Lastly, there was the opportunity of the Transvaal Loan. I hope the noble Earl will tell us why these opportunities were not used. I say once more that I do not blame the Colony. It is no part of my intention to blame the Colony. They were entitled to get all they could, and they naturally did their best to do so. But, the Blue-book shows that the attitude of His Majesty's Government throughout—was one, first, of timorous protest, and, secondly, of reluctant acquiescence in everything that was proposed. Such an attitude does not command the respect of communities any more than it does of individuals. We shall not quarrel with the Colonies, if we say straight out what we think and what we want, just as they say to us what they think and what they want; and what I desire to know is why His Majesty's Government have not adopted that frank and open attitude. In this matter the eyes of the world are upon us. By our action the world will judge of the sincerity of our professions in regard to the cause of justice and humanity, whether it be in our own affairs or in the affairs of others. Mr. Lyttelton, in a despatch to Lord Milner on 20th July, 1904, wrote as follows— His Majesty's Government for many years repeatedly protested, before the empire and the civilised world, against the policy and laws of the late South African Republic in relation to this subject. His Majesty's Government hold that it is derogatory to national honour to impose on resident British subjects disabilities against which we have remonstrated. Those disabilities, my Lords,—and this is the important point, and one which is very little recognised at this moment—those disabilities remain the same as ever. The registration question is a new one which has been superimposed.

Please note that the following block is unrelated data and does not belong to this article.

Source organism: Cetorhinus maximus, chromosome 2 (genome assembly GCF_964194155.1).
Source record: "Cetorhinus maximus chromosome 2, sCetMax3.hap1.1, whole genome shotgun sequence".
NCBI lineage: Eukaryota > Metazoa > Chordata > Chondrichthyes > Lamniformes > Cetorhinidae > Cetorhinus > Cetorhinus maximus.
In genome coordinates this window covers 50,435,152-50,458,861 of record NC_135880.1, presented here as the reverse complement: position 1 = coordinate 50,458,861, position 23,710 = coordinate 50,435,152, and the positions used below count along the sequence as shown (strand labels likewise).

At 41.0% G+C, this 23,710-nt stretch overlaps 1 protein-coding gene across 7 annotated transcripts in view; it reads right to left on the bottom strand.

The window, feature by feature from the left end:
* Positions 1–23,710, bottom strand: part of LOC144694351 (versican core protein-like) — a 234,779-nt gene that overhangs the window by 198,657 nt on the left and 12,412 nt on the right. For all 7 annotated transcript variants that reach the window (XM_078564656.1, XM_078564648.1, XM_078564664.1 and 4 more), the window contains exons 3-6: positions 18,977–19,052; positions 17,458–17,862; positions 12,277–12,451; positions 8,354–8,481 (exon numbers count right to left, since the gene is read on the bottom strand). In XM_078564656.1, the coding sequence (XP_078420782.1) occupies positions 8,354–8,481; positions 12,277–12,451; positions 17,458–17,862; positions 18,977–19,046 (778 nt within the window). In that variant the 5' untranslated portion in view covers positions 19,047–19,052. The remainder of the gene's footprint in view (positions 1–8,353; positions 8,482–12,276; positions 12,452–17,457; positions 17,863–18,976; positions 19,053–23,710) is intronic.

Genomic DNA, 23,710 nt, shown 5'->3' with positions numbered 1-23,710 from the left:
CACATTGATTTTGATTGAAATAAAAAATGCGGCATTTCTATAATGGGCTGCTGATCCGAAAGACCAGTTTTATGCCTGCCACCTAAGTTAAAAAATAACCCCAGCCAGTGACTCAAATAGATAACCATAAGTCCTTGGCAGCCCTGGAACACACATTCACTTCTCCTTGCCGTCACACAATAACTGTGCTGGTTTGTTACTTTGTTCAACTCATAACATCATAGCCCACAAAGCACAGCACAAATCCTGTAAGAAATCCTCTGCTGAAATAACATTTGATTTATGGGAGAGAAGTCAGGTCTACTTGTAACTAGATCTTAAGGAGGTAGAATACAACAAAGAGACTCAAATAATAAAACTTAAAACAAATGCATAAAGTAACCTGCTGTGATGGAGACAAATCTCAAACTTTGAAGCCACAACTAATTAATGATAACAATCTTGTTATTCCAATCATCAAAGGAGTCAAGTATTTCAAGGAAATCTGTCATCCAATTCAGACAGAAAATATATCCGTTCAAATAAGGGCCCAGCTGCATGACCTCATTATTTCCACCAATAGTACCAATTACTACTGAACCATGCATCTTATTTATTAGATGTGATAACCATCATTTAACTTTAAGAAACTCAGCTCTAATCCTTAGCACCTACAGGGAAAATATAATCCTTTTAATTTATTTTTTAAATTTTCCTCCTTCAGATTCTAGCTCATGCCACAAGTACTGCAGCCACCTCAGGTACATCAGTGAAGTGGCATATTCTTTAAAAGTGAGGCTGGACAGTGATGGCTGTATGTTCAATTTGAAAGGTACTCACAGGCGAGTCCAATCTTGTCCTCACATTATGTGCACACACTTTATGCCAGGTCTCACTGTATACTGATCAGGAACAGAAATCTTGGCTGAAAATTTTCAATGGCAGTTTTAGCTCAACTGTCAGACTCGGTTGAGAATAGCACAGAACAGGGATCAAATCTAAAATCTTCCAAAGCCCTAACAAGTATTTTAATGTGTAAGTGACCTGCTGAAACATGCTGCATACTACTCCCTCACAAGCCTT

Now, what are His Majesty's Government going to do? My Motion is one for Papers, and I hope the Papers which the noble Earl will be good enough to produce, if he accepts my Motion, will show, in the first place, whether there is any present intention of redeeming the lost opportunity, and referring this whole question as a matter of principle to the consideration of the Imperial Conference; and, secondly, whether any negotiations are proceeding at this time in regard to the removal of other disabilities. I will not detain your Lordships by reciting what those disabilities are, and still less will I venture to suggest how they might be modified and mitigated; but I venture to repeat that the civilised world will judge according to what is done, how far we value that national honour of which we have spoken, and how far we have the courage of our professed opinions. I am not exaggerating, my Lords. Those of you who look at the newspapers of the Continent will see how carefully foreign nations are watching our action in this matter. We have asked to be judged, and we shall be judged, in our claim to Imperial dominion and leadership in the world's counsels, by the action of His Majesty's Government in this matter.